This is a continuation of my series on the “power levels” of the nodes. Readers interested in the attributed values governing the appearance of this graph are encouraged to read earlier posts in this series.
Here’s the logic behind the graph: the blue line represents the cumulative energy that Rahu carries on behalf of planets for whom it can act as a proxy during the period; the red line represents that of Ketu. The vertical scale reflects magnitude of effect only, with no distinction between benefic vs malefic influence. Eventually, this “nodal weather report” may evolve into something more nuanced.
In April, now that Jupiter has joined Saturn in Sagittarius, the association of both with that node means each contributes 8 points to Ketu’s “power level.” Meanwhile, transiting Mars in Taurus aspects Ketu for another 4 points.
At a much slower rate (think of it as a background hum), Ketu in Jupiter’s sign gives it another 2 points, while in the Sun’s nakshatra Uttara Ashadha it gains one final point, for a total of 23 points.
This continues for most of April. But Jupiter turns retrograde soon after entering Sagittarius, and returns to Scorpio on April 23rd, at which point it no longer associates with Ketu. Consequently, Ketu’s “power level” drops 8 points, then gets a brief boost as the Moon transits Sagittarius the last week of April before dropping again.
Throughout April, Rahu is aspected by Saturn (4 points) and, up until the 23rd, by Jupiter (4 points). Meanwhile, Rahu’s background hum draws 2 points from Mercury’s sign, and another point from Jupiter’s nakshatra Punarvasu. That’s 11 points for most of April, with a bump in week 2 as the Moon transits Gemini, then a dropoff in the last week of April when Jupiter retrogrades into Scorpio again.
As a general observation, we can say that the nodes exert their greatest influence towards the end of week 2 in April, affecting anyone with the ascendant, luminaries or key planets in the last pada (26deg40-30deg00) of Gemini and Sagittarius.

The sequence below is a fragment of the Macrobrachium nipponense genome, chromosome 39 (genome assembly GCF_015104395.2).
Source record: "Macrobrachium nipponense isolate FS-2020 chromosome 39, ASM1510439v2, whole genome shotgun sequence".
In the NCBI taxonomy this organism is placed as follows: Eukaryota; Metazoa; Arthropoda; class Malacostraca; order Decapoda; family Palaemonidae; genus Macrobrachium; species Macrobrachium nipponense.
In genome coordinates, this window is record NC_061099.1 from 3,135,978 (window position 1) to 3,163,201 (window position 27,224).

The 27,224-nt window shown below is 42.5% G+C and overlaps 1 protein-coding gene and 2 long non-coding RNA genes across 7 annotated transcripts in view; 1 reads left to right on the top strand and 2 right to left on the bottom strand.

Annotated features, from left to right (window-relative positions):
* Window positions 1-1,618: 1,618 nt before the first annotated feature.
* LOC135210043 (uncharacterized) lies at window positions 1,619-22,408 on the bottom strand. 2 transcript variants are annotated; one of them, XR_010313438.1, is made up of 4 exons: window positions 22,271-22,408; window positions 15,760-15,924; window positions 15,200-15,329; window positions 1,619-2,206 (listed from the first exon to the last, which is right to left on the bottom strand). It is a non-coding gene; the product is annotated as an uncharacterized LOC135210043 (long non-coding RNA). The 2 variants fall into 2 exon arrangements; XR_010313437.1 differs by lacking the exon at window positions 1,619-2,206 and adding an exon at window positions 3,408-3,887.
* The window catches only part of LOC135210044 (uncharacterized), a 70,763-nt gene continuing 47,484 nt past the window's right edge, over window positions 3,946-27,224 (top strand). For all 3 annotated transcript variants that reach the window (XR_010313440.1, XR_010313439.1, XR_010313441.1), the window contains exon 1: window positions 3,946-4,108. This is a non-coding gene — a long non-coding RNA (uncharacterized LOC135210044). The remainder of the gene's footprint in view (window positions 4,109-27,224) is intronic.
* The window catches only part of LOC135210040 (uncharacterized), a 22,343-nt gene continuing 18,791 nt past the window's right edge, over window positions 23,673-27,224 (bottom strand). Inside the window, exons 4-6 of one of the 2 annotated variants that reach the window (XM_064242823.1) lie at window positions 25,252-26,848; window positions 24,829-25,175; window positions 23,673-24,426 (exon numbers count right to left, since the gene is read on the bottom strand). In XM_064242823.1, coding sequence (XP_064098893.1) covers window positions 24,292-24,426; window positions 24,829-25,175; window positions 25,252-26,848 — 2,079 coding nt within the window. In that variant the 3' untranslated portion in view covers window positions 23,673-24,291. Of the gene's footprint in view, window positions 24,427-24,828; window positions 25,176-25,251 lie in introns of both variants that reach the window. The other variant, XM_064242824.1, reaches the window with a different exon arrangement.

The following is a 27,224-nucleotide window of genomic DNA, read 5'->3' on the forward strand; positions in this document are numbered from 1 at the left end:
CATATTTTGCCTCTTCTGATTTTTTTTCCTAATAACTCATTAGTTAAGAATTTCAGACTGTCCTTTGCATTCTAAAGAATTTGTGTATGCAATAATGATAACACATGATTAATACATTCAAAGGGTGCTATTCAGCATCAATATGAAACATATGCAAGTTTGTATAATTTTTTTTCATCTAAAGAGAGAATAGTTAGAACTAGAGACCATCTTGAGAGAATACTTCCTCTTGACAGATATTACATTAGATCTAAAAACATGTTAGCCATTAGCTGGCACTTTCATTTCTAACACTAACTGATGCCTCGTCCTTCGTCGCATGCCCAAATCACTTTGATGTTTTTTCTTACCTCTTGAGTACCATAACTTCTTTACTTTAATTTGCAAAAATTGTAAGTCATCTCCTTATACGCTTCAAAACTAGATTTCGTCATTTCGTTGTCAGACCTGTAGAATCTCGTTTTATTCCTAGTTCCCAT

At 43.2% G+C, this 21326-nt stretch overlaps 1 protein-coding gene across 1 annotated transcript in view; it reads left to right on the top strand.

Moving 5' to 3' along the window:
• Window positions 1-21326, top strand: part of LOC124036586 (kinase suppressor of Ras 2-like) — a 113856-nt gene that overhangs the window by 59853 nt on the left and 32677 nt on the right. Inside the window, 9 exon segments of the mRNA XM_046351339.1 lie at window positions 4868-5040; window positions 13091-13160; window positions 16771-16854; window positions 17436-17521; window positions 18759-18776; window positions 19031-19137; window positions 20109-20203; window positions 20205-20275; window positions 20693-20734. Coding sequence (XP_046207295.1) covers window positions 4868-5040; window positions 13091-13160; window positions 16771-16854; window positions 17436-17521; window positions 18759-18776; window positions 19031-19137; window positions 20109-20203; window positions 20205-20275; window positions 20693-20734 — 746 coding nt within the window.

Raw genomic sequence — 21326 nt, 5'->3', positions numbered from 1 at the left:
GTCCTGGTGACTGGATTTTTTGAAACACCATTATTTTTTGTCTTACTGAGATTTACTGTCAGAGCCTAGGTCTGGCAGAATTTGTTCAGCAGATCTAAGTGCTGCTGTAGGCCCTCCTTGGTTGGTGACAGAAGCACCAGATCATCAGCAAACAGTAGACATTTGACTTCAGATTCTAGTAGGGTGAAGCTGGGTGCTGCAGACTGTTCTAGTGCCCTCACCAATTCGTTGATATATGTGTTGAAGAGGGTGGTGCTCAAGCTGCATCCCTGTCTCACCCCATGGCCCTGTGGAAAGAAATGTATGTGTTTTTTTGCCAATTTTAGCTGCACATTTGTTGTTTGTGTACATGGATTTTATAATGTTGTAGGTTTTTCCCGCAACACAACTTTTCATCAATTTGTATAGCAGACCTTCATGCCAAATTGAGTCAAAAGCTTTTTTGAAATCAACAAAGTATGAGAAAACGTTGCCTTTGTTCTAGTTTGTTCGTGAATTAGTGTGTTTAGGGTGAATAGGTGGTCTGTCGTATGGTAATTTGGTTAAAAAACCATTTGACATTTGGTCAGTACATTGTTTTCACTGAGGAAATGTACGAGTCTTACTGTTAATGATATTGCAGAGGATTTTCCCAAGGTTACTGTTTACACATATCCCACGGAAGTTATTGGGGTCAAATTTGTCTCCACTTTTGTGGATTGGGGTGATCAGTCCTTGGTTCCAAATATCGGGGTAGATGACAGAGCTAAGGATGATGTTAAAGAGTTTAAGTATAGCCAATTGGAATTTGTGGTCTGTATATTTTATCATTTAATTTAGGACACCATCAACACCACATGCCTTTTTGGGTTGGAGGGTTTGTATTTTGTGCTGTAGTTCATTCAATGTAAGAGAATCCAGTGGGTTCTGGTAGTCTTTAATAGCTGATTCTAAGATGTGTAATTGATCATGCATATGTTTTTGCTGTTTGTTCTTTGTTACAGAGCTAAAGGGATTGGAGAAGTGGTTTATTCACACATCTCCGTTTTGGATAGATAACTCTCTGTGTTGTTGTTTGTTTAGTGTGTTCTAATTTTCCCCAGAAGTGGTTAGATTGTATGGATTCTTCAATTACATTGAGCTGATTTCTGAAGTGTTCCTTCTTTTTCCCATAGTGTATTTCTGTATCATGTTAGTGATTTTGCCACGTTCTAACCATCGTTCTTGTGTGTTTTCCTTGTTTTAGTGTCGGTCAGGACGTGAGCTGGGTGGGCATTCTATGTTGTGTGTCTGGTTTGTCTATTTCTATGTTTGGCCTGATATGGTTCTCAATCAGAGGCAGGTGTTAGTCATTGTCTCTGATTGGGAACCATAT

Alan Annand studied with Hart de Fouw, and is a graduate of the American College of Vedic Astrology. He’s also a former tutor for the British Faculty of Astrological Studies, and the author of several books.
Kala Sarpa is a first-of-its-kind reference book on a unique pattern in jyotish that is not discussed in shastra yet is part of India’s rich oral tradition.
Stellar Astrology, Volumes 1 & 2, offer a wealth of time-tested techniques in the form of biographical profiles, analyses of world events, and technical essays. Parivartana Yoga is a reference text for one of the most common yet powerful planetary combinations in jyotish. His Mutual Reception is an expanded companion volume written for western practitioners, covering the same subject of planetary exchange through the lens of traditional astrology.
His New Age Noir crime novels (Scorpio Rising, Felonious Monk, Soma County) feature astrologer and palmist Axel Crowe, whom one reviewer has dubbed “Sherlock Holmes with a horoscope.”
Websites: www.navamsa.com, www.sextile.com